Concert for a Landmine Free World

Concert for a Landmine Free World

Princes Street Gardens

IN perhaps the finest gathering of singer-songwriters ever witnessed in the Capital, a capacity crowd were treated to a night that will live long in the memory by country-folk superstar Emmylou Harris and some of her illustrious friends.

A very low-key and showbiz-free introduction saw Harris introduce her constant companion in the series of Concerts for a Landmine Free World, Steve Earle - who would later steal the show with his stunning compositions and gravelly voice.

No small feat seeing as he was sharing a stage with folk heroine Joan Baez, England’s Bard of Barking, Billy Bragg, and Chrissie Hynde of the Pretenders fame, all luminous talents in their own right.

All five singers sat together on stage throughout, accompanied by Hynde’s guitarist Adam Seymour, and basically took it in turns to sing anti-war-themed songs - "Welcome to the Anti-Militarist Tattoo!" as Bragg put it - in a laid-back fashion more reminiscent of a songwriters’ workshop than a formal concert.

Harris kicked off the show with her own stunning composition Red Dirt Girl, a tale of relatives lost to the Vietnam War or its aftermath.

Earle offered up You Know the Rest, an attack on American revisionist history, while Baez paid him a high compliment by following with one of his songs, Christmas in Washington.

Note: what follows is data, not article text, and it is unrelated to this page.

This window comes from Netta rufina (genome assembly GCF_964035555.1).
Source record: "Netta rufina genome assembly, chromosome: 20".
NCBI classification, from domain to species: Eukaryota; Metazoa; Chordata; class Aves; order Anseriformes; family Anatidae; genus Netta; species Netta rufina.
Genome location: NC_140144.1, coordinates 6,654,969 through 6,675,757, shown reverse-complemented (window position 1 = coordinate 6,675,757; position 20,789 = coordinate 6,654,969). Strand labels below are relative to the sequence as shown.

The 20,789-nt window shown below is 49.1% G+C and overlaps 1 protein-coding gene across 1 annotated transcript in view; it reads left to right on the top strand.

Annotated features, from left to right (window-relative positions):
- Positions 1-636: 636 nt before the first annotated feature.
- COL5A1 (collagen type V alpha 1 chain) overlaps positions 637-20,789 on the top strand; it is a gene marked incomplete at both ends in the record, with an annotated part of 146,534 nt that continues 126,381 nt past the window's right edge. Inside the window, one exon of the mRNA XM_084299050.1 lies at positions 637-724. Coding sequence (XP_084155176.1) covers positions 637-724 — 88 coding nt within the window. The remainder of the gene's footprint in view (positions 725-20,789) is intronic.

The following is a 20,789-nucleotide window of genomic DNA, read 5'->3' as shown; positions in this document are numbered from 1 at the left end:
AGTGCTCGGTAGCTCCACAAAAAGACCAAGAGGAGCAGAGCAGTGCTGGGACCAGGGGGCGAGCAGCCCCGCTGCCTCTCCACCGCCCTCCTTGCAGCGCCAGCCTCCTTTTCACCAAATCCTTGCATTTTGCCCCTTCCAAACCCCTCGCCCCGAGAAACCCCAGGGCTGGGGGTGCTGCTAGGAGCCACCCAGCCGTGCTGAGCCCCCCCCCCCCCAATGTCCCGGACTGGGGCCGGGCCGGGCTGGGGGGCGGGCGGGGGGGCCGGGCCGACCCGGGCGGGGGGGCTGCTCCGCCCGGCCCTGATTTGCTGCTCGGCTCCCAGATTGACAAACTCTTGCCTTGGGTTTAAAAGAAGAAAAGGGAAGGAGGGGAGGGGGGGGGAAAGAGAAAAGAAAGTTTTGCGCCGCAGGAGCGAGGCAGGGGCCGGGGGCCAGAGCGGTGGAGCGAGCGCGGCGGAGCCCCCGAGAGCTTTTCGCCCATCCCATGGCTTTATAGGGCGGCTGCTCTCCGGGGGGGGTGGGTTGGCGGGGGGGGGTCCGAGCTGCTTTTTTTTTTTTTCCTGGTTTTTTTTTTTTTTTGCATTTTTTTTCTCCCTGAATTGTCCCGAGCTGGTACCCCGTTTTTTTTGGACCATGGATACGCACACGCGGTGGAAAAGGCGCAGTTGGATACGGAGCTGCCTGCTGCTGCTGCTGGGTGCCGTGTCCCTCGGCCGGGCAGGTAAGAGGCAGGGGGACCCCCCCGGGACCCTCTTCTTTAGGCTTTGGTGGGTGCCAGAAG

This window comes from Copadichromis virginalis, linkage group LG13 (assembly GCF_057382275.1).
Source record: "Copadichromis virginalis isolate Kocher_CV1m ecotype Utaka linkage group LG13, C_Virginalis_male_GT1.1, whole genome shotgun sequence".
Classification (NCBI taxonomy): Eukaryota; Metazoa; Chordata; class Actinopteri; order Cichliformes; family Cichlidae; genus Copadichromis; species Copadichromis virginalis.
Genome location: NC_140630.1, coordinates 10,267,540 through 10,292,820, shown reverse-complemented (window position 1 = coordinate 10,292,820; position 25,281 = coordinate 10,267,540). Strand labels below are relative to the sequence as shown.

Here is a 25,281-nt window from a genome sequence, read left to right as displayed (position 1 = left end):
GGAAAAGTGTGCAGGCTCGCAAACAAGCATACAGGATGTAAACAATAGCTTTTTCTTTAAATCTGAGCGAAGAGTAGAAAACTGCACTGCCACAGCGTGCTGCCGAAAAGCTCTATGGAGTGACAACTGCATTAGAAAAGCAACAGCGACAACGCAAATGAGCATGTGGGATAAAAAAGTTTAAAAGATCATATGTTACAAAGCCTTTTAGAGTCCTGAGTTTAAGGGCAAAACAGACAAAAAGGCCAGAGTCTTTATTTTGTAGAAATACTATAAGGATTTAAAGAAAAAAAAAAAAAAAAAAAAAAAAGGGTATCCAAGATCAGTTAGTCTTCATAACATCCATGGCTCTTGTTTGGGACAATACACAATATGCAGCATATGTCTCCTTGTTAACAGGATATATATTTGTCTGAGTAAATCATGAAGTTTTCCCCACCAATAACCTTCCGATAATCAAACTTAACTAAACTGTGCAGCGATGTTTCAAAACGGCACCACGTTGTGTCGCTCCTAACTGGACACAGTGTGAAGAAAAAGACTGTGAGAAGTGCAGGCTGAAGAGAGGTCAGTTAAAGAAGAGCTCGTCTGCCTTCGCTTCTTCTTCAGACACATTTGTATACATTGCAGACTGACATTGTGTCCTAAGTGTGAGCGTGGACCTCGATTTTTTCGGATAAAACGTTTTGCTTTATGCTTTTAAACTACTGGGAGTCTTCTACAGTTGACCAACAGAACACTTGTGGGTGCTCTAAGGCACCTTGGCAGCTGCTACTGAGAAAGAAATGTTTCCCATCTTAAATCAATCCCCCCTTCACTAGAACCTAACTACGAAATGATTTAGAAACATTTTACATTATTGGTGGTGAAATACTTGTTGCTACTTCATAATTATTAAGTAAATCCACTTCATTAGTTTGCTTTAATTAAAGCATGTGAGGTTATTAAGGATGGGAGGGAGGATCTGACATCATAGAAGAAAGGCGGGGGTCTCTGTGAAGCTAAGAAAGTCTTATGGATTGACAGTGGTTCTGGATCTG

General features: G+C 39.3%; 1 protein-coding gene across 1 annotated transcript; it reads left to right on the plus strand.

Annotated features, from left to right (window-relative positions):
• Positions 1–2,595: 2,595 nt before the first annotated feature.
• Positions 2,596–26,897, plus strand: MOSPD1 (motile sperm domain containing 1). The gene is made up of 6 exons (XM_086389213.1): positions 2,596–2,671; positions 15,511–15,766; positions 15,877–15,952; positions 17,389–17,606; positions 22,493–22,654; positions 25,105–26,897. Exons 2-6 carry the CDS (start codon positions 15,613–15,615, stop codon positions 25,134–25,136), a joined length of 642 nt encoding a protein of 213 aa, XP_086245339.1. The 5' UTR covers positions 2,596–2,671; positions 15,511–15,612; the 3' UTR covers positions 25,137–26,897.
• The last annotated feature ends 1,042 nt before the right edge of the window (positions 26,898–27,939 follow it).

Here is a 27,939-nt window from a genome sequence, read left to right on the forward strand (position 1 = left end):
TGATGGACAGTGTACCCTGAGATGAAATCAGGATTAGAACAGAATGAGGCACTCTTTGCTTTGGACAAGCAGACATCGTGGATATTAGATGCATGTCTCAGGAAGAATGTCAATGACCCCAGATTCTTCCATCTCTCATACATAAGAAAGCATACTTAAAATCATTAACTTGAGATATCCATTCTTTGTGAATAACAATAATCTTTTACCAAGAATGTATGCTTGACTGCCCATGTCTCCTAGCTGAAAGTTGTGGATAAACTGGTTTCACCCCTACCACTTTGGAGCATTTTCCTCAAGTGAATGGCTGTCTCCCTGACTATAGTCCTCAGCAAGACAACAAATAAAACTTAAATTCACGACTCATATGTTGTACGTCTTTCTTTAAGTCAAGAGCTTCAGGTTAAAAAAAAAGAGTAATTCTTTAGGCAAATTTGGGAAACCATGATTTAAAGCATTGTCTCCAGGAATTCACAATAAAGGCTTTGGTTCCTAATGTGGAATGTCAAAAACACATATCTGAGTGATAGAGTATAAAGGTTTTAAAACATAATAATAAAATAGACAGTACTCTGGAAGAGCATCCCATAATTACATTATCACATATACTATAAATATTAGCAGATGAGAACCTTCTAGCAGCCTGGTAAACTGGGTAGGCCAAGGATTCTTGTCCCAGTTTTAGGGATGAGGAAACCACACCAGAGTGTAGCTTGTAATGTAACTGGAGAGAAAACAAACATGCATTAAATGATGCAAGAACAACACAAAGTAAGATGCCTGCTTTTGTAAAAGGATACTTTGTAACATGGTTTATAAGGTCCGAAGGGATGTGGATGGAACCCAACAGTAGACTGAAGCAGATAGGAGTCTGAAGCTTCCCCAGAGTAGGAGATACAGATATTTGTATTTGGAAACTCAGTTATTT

Next to Harris, Earle and the crystal-clear tones of Baez, Billy Bragg’s voice sounds a little rough around the edges, but his recent status as the musical interpreter of Woody Guthrie’s unfinished songs more than emphasised his right to keep such company.

Chrissie Hynde is not exactly known for her political songwriting but her unique voice and turn of phrase ensured she was not left in the shade.

Then Bragg played up the workshop aspect of the show with a speech on "things we nicked from Bob Dylan" before launching into an updated version of The Wolf Covers Its Tracks, a song Dylan used to sing with Baez when they were lovers.

Midway through, Vietnam veteran and landmine victim Bobby Muller, the leader of the anti-landmine campaign, came on stage to explain exactly where the money from this charity event is going - few could fail to be moved by his impassioned speech against the hidden, indiscriminate killers.

The second half of the show belonged to Earle, and his duet with Harris, I Remember You, closing song The Devil’s Right Hand and encore Jerusalem proved the highlights of the show.

In the end, it was all about the belief that the world can still be changed for the better, whether it’s ridding the world of landmines or Earle’s belief that one day we will see peace in the Middle East.

"Believe in the impossible!" was Harris’s parting message, and, in the shade of Edinburgh Castle - an edifice built solely for the purpose of keeping foreigners out which now welcomes people of all nations into its walls - there’s no reason not to.